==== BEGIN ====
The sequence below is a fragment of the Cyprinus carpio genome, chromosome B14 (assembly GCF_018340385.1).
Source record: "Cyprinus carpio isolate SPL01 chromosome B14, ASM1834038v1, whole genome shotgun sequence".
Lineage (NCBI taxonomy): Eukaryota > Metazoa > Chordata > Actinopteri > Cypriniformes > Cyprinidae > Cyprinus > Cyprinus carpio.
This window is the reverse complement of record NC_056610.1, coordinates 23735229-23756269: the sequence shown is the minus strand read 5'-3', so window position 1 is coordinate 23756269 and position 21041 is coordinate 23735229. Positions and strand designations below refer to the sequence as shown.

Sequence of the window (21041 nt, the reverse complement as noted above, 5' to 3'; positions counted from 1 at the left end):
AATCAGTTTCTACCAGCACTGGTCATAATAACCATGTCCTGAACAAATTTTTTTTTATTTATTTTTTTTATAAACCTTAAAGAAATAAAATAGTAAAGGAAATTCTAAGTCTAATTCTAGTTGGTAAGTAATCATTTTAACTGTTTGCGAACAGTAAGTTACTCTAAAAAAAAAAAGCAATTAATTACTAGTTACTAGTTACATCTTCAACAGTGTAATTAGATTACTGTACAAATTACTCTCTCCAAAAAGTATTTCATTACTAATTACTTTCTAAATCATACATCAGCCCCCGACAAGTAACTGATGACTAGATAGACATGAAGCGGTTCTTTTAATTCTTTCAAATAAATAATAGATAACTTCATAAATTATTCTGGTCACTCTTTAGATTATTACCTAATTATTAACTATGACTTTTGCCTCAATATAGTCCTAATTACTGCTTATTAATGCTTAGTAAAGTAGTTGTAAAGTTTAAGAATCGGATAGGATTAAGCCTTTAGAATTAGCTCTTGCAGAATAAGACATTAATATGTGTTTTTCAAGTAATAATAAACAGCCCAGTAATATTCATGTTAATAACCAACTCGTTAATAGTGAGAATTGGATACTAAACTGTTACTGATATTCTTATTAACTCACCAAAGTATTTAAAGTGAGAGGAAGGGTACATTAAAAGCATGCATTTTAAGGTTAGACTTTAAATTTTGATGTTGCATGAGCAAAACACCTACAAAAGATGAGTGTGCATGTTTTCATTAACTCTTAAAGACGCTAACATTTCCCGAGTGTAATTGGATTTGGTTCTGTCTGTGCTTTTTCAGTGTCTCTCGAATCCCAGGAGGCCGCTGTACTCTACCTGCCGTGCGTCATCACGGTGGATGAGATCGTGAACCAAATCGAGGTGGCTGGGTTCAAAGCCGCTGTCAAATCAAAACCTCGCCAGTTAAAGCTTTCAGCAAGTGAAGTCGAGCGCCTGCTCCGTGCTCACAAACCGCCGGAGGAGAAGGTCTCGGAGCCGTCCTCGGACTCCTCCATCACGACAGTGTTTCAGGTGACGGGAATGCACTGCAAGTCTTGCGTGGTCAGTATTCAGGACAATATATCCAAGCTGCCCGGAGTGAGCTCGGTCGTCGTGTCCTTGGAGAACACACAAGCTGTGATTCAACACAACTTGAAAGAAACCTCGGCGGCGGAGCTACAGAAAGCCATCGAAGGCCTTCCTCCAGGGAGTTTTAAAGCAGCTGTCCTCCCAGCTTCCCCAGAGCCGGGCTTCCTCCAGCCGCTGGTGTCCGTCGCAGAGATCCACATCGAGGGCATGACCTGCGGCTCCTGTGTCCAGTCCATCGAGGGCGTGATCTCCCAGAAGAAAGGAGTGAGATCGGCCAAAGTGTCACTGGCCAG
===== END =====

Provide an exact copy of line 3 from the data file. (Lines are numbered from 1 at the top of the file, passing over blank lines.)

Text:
Lineage (NCBI taxonomy): Eukaryota > Metazoa > Chordata > Actinopteri > Cypriniformes > Cyprinidae > Cyprinus > Cyprinus carpio.